The unending dilemma of a democracy: To vote or not to vote?

People in a democracy are often reminded: ‘People died for your right to vote, so you have to vote!’ Should something that presupposes an exercise of choice end up being an obligation, or worse, a coercion? Democracy is championed as the cradle of cherished ideals like freedom and equality but it comes with its own set of shortcomings.

Elections, a fundamental means to establish democratic government, often end up creating win-win scenarios for politicians. If an individual does not get to choose his/her representative as freely as democracy promises, all is definitely not well with it.

In times of “post-truth”, politicians are increasingly using manipulative methods to “persuade” people into voting. Populist rhetoric, assisted by technology, has emerged as a powerful weapon for politicians.

One might ask: why do you want people to vote when they don’t want to? What if they don’t find someone worth voting for? Does a refusal to vote rob them of their worth as good citizens? On the contrary. Democracy cannot be the process of choosing a politician who is ‘the best among the worst’. It cannot be a Hobson’s choice.

Surely, those who vote on the basis of taking the lesser of the two evils on board are in fact undermining the very principle of democracy. It belittles and weakens the power and the worth of people in becoming a part of the political process.

Ultimately, it tends to be an act of self-censorship, making democracy vulnerable to unexpected instabilities. You can’t have democracy and a censorship on freedom together; it would be an oxymoron.

One can have numerous opinions in favour of not voting. I would modestly begin with the ‘abuse of freedom’. Compulsion, even in the name of democracy, remains compulsion, a violation of individual freedom and of democracy itself.

The right of not to vote may be as important as the right to vote. Abstaining from voting may, therefore, be a conscientious act, a resultant of rational and considered reflection, an attempt to draw attention to, say, the lack of choice among mainstream political parties.

Or, perhaps, to express a principled rejection of the political system per se. However, do read it in conjunction with the ‘democratic fatigue syndrome’ which is not caused by the people, the politicians, or the parties; it is caused by the procedure. Democracy may not be the problem; voting may be.

The second issue would be the cosmetic democracy. Obligatory voting addresses the symptoms of the problem but not the source. Making voting compulsory would indisputably increase the electoral turnout, However, it would not address the deeper complications that account for deterioration in civic engagement. Higher turnout levels brought about through compulsion may therefore simply mask some deeper problems.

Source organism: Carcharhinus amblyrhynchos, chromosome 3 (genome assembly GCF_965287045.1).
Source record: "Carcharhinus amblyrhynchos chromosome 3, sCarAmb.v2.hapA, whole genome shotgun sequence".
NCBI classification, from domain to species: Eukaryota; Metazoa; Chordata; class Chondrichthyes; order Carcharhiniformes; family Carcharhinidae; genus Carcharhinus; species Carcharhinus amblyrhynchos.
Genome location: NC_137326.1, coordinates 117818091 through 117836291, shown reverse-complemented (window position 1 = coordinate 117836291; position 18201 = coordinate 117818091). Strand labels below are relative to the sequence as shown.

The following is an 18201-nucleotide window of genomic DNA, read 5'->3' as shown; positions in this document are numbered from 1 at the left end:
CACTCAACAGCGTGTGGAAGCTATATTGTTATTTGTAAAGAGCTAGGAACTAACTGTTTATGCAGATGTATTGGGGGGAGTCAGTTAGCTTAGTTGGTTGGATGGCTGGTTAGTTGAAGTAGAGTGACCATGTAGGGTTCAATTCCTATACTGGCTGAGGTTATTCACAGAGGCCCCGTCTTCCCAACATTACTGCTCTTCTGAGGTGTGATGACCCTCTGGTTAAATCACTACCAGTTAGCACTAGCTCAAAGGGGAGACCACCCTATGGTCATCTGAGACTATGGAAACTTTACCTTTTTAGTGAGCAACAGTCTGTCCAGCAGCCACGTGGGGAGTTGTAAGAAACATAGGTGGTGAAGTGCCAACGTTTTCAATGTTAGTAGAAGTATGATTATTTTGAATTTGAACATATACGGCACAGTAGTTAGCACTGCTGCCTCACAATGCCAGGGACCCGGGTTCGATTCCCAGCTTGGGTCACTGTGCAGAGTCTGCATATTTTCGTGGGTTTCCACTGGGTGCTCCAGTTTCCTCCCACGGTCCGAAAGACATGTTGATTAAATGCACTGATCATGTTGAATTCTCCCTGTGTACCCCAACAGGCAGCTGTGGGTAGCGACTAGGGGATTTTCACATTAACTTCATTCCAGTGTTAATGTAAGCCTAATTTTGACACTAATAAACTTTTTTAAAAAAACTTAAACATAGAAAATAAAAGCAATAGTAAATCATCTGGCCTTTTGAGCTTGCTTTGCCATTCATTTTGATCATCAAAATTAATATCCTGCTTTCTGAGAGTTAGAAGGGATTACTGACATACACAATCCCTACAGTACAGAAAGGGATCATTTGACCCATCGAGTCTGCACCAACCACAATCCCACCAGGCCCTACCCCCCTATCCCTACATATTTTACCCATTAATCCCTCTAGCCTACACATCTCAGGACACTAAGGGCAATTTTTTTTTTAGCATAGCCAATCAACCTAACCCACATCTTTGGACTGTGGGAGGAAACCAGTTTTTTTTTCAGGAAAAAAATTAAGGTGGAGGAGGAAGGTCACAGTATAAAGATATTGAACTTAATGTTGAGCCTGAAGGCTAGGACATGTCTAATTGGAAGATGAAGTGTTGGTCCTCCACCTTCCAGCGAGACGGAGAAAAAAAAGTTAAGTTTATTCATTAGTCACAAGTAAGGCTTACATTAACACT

Third, ‘worthless’ votes. Generally, those who do not vote are either least interested in politics or have little understanding of it. ‘Forcing’ would-be non-voters to vote would therefore simply increase the number of random and unthinking votes that are cast. This is an especially worrying prospect since such ‘worthless’ votes may in some cases determine the outcome of an election.

Another problem with compulsory voting is its potential distortion of the manifestoes adopted by political parties. Instead of focusing on the interests of the electorate, parties may get encouraged to frame policies designed to attract more volatile ‘marginal’ voters, thereby leading to a decline in coherence and an increase in polarization.

Political Theorists have come up with four perceptible models of voting which ‘democracies’ have employed throughout the world: (a) The sociological model (b) The party identification model (c) The dominant ideology model (d) The rational choice model.

(a) Sociological model links voting behavior to group membership, suggesting that an electorate tends to adopt a voting pattern that reflects the economic and social position of the group which they belong to.

(b) The party identification model is based on a sense of psychological attachment that people have to parties. People begin to identify themselves with a party for no reason other than that their ancestors rallied behind that particular party.

(c) The dominant ideology model is purely driven by the ideologies that people adhere to.

Of all the models,

(d) the rational choice model would fetch the prefect rations for a democracy. However, taking the voting behavior of people in India as a frame of reference, one would feel convinced that it has rarely been practised in the recent past, the first three models being almost always predominant. The concretization of the Hindutva ideology and its political personification in the BJP are the most recent examples of (b) and (c).

The idea of NOTA is being increasingly floated by political pundits as a means of registering dissent. However, what it fails to do is to identify a perfect representative who echoes the understanding of the electorate choosing this option.

The questions that should be asked about the current state of democracy are numerous but answers few. However, not only has it been reduced to the process of voting but the use of populist rhetoric has become instrument of eroding the kernel of democracy. There are different places in a democracy that help citizens in shaping the fate of the nation. Should that really be that bizarre, isolated place called the voting booth?

Peerzada Mahboob Ul Haq is student of sPolitical Science, Aligarh Muslim University.